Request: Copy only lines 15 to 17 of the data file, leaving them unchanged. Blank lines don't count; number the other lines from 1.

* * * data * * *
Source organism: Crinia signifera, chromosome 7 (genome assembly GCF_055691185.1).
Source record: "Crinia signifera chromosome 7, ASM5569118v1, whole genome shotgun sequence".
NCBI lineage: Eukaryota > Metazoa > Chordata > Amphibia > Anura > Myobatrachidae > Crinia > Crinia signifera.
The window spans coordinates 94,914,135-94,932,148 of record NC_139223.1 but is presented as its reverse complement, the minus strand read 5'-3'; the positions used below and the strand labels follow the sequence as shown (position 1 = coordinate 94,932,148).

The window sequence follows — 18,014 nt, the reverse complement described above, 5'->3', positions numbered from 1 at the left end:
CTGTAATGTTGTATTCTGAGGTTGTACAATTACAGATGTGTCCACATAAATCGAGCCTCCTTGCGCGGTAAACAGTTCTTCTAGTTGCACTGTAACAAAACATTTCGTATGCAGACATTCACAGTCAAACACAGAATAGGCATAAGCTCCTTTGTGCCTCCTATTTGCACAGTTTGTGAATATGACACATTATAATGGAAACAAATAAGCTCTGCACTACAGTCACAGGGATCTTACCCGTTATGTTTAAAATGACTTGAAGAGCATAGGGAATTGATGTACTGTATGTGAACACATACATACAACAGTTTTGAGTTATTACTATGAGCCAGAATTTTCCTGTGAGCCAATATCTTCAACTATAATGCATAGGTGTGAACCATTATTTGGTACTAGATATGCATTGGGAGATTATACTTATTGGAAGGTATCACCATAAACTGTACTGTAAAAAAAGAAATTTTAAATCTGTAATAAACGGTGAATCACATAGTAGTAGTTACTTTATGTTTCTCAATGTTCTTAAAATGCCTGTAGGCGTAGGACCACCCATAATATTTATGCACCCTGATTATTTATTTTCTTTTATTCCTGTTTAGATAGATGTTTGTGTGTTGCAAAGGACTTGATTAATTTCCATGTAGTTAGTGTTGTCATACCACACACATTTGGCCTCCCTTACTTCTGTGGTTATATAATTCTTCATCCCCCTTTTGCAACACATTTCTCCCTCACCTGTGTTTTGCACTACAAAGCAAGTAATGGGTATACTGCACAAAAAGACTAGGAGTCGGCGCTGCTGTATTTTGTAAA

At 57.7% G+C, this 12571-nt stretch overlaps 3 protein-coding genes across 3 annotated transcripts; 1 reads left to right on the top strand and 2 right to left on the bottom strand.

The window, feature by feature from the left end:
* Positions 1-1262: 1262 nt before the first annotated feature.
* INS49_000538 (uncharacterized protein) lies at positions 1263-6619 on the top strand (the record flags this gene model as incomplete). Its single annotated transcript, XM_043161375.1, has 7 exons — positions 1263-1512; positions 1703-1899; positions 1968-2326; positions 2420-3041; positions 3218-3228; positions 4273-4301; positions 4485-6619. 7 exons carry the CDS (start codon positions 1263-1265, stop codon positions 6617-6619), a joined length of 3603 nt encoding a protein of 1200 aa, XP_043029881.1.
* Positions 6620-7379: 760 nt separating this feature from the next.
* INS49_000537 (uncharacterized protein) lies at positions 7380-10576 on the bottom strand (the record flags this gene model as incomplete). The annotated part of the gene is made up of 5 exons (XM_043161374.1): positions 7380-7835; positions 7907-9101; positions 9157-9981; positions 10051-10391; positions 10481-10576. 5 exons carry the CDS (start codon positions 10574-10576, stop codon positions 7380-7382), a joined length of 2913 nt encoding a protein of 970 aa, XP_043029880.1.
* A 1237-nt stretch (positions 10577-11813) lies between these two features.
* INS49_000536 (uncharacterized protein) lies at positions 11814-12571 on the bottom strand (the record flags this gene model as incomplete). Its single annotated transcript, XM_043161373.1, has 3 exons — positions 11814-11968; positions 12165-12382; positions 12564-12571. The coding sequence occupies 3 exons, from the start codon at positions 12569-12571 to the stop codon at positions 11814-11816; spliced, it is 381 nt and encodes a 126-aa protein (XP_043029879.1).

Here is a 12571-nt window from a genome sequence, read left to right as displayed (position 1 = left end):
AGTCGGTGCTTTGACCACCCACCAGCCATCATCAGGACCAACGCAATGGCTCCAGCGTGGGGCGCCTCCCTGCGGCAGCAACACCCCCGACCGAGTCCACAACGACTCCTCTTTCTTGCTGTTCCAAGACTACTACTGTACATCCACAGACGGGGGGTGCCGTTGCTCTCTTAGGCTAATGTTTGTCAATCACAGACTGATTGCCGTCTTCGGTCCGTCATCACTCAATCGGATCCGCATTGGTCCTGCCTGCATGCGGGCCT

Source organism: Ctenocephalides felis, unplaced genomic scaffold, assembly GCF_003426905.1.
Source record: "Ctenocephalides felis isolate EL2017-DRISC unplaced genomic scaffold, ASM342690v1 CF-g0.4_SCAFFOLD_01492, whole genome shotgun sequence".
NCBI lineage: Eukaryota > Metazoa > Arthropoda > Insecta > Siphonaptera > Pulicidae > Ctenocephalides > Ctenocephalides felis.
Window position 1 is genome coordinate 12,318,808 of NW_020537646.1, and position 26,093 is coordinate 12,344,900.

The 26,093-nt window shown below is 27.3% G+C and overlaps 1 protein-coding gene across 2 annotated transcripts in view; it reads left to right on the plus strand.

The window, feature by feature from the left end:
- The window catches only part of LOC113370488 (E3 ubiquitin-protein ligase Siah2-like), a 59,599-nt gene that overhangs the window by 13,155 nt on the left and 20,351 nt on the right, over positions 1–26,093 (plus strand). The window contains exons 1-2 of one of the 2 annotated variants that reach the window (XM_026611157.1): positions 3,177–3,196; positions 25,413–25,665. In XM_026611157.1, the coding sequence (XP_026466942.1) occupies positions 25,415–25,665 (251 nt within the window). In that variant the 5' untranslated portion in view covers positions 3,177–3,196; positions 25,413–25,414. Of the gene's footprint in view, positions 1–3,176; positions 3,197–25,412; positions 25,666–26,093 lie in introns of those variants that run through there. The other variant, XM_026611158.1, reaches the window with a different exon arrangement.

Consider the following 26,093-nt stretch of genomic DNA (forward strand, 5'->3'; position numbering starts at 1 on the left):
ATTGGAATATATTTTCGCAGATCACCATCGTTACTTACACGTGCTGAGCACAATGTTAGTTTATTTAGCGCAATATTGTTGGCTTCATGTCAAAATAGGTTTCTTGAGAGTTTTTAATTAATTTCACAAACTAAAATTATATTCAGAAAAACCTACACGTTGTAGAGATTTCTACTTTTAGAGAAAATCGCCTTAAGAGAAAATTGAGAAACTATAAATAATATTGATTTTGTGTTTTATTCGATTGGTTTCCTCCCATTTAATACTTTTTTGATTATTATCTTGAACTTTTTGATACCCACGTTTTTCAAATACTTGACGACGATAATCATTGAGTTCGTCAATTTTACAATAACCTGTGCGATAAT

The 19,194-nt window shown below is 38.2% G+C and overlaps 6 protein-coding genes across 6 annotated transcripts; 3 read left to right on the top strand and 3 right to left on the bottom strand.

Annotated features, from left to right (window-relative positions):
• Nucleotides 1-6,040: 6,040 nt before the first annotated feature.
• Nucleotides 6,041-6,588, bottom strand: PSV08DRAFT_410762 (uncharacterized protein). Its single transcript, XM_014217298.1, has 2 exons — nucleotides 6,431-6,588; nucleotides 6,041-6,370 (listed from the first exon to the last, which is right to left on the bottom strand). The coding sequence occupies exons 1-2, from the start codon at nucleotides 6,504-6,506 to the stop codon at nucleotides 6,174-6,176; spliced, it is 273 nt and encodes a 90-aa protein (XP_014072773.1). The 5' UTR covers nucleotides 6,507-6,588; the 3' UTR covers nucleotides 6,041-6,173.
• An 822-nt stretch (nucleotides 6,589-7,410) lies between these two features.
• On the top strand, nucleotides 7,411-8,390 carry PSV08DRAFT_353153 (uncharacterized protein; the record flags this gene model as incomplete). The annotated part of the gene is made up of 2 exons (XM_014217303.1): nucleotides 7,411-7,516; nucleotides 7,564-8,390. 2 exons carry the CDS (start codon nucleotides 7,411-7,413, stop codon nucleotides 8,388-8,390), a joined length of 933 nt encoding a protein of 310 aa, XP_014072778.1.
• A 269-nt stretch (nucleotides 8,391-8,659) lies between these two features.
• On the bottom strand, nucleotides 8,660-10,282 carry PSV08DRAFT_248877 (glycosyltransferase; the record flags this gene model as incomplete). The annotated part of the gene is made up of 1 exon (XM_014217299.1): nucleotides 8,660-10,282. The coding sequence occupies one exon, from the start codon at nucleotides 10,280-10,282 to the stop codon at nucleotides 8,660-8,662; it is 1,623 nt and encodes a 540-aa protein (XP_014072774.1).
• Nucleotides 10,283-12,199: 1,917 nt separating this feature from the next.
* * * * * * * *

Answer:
Here is a 12571-nt window from a genome sequence, read left to right as displayed (position 1 = left end):
AGTCGGTGCTTTGACCACCCACCAGCCATCATCAGGACCAACGCAATGGCTCCAGCGTGGGGCGCCTCCCTGCGGCAGCAACACCCCCGACCGAGTCCACAACGACTCCTCTTTCTTGCTGTTCCAAGACTACTACTGTACATCCACAGACGGGGGGTGCCGTTGCTCTCTTAGGCTAATGTTTGTCAATCACAGACTGATTGCCGTCTTCGGTCCGTCATCACTCAATCGGATCCGCATTGGTCCTGCCTGCATGCGGGCCT

Source organism: Ctenocephalides felis, unplaced genomic scaffold, assembly GCF_003426905.1.